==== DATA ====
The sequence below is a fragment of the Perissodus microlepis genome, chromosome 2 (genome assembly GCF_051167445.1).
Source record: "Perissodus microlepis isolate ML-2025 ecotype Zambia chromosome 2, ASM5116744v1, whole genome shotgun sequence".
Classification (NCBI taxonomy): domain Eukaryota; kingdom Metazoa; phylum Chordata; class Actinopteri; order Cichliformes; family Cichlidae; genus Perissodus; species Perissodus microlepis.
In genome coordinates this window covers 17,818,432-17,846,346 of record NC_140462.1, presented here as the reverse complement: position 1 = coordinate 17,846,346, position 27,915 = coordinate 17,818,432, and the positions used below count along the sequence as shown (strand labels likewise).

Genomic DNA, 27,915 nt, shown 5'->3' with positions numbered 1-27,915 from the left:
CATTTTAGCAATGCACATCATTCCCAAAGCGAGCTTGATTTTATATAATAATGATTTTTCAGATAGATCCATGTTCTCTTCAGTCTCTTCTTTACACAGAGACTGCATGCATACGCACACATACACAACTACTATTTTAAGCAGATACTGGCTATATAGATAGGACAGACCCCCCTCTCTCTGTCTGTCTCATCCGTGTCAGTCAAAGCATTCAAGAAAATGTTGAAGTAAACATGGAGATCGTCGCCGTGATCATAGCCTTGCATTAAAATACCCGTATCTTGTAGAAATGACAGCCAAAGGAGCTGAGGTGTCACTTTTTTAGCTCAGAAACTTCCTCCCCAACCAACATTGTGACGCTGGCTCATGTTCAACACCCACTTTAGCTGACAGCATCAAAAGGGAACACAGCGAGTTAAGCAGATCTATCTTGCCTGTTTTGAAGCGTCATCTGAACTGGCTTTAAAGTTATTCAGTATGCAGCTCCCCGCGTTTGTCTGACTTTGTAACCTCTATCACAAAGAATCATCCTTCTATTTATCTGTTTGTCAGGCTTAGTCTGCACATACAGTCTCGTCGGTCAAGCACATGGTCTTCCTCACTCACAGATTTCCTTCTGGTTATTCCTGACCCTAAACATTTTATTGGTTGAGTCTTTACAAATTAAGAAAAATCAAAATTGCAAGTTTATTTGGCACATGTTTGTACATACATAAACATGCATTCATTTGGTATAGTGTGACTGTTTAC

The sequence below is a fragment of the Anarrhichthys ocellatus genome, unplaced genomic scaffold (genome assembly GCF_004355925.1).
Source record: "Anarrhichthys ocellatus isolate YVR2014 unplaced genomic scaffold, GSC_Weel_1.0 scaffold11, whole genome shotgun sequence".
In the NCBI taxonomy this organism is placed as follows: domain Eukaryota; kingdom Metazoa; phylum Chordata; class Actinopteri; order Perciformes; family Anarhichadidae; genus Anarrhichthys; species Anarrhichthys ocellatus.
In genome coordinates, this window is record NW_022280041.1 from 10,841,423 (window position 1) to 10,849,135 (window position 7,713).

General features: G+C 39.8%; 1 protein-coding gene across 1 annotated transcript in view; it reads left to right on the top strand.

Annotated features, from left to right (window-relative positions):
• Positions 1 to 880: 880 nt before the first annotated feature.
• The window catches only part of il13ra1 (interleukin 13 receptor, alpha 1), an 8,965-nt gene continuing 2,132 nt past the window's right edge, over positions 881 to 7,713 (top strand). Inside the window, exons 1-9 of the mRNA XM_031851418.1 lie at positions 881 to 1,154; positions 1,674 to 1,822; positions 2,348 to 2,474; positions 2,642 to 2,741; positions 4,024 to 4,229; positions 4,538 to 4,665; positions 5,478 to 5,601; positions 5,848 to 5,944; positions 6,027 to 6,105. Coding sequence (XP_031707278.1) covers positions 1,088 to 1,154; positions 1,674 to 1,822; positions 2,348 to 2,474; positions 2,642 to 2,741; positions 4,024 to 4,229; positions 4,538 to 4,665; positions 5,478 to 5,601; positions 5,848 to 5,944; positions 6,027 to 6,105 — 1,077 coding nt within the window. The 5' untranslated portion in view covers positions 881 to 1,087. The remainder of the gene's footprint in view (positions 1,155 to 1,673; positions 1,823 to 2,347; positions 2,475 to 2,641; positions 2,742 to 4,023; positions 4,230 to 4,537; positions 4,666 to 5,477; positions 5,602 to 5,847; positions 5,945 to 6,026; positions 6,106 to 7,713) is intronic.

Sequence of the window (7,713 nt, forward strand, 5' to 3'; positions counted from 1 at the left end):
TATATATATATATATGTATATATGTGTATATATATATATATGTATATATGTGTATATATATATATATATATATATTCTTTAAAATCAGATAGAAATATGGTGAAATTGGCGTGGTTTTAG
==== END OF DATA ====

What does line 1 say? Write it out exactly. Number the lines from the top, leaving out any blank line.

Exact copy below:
The sequence below is a fragment of the Perissodus microlepis genome, chromosome 2 (genome assembly GCF_051167445.1).